Maybe this is too broad a question, maybe I need to be more specific. I am just clearing my head here, feel free to ignore at your pleasure. In Linear Algebra, we learned that the dimension of a vector space is the number of vectors in its basis. This to me makes sense, since according to my understanding, the dimension of some space or some set with some *'structure'* on it (Sorry, don't know how to put this) is the number of independent *'parameters'* needed to specify each *'point'* in it. Does this same understanding of dimension carry over to say a topological space or some other type of space? I read the following paragraph in **Basic Topology** by **M.A. Armstrong**

Taking the dimension of $X$ to be the least number of continuous parameters needed to specify each point of $X$ is no good. Peano's example shows that the square has dimension 1 under this definition.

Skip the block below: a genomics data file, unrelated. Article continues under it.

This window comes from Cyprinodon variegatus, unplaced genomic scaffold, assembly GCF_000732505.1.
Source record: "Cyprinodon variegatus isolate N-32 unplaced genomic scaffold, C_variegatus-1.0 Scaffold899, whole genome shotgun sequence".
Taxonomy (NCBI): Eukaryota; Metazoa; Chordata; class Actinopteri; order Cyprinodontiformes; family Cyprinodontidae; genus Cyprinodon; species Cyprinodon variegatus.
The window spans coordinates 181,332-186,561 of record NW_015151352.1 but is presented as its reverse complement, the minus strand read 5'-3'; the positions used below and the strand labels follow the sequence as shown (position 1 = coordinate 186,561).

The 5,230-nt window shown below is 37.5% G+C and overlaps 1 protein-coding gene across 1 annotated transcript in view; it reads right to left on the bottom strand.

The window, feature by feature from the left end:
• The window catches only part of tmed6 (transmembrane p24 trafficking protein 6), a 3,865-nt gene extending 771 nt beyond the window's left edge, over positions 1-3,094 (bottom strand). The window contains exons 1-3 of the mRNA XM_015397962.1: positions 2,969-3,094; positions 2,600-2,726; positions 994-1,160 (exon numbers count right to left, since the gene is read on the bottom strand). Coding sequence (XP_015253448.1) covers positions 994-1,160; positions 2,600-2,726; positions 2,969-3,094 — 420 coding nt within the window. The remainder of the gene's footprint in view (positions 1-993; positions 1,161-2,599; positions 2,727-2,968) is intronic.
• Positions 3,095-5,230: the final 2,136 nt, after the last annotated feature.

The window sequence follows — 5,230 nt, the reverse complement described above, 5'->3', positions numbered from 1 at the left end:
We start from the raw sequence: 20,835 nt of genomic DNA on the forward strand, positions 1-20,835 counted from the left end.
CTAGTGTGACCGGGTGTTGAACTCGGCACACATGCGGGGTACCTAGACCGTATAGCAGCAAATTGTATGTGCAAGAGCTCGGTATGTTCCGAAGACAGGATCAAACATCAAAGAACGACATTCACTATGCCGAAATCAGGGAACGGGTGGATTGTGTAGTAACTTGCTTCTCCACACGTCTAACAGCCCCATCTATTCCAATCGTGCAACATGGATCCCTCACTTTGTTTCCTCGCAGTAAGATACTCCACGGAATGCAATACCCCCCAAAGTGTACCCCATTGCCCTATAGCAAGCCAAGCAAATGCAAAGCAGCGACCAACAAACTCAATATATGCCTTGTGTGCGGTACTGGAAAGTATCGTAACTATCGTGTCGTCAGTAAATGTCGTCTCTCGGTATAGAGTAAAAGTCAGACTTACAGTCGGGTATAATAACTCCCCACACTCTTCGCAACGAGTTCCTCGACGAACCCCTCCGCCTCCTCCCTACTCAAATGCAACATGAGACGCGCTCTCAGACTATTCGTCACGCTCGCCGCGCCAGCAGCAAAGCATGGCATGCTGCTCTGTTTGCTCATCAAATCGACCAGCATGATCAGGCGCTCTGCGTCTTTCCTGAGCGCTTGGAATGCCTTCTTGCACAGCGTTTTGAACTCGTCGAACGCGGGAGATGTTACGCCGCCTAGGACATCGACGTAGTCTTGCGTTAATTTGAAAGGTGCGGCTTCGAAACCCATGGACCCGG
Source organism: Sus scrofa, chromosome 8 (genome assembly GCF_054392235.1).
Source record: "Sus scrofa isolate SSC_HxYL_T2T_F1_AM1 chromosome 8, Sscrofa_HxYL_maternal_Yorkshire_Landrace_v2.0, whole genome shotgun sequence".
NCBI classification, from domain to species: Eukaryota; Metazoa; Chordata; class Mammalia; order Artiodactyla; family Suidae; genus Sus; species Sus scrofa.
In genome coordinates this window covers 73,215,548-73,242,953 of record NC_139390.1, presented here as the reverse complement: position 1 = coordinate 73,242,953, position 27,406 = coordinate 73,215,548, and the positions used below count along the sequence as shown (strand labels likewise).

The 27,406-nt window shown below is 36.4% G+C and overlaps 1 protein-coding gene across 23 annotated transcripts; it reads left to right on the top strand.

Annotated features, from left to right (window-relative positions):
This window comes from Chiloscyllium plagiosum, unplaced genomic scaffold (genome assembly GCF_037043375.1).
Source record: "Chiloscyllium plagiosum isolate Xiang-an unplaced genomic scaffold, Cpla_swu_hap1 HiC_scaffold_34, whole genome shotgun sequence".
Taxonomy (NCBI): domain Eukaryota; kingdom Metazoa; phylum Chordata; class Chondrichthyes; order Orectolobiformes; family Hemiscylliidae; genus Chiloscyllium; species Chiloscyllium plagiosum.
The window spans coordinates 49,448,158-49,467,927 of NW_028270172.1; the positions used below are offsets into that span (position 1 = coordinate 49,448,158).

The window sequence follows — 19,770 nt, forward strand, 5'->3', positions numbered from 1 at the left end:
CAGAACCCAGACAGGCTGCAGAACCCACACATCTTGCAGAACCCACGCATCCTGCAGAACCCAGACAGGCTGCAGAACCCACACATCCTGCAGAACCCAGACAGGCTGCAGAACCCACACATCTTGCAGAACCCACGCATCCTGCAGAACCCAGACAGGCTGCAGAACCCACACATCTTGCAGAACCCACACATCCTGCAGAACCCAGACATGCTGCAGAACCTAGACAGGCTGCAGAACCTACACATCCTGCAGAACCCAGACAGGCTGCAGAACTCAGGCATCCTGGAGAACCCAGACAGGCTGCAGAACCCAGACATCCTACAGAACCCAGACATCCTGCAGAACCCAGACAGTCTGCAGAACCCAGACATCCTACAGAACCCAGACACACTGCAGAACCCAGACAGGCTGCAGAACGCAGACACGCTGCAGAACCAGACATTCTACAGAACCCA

This does my head in a little. What is the dimension of say a sphere or a torus? What does it mean to say that a surface is a two-dimensional, topological manifold? Or is it just the case that we have defined it to be that way, meaning that we say a set $A$ is said to have dimension $n$ if such and such is true? Is there some basic underlying principles guiding these definitons? The following definiton also confuses me if I think about it too much

Let $V$ be a vector space over an arbitrary ﬁeld F. The projective space $P(V)$ is the set of 1-dimensional vector subspaces of $V$ . If $dim(V ) = n + 1$, then the dimension of the projective space is $ n.$

In what sense does it have the dimension $n$? Why and how is it different from the orignal vector space? I'm cringing just thinking about it. Sorry, rambling now...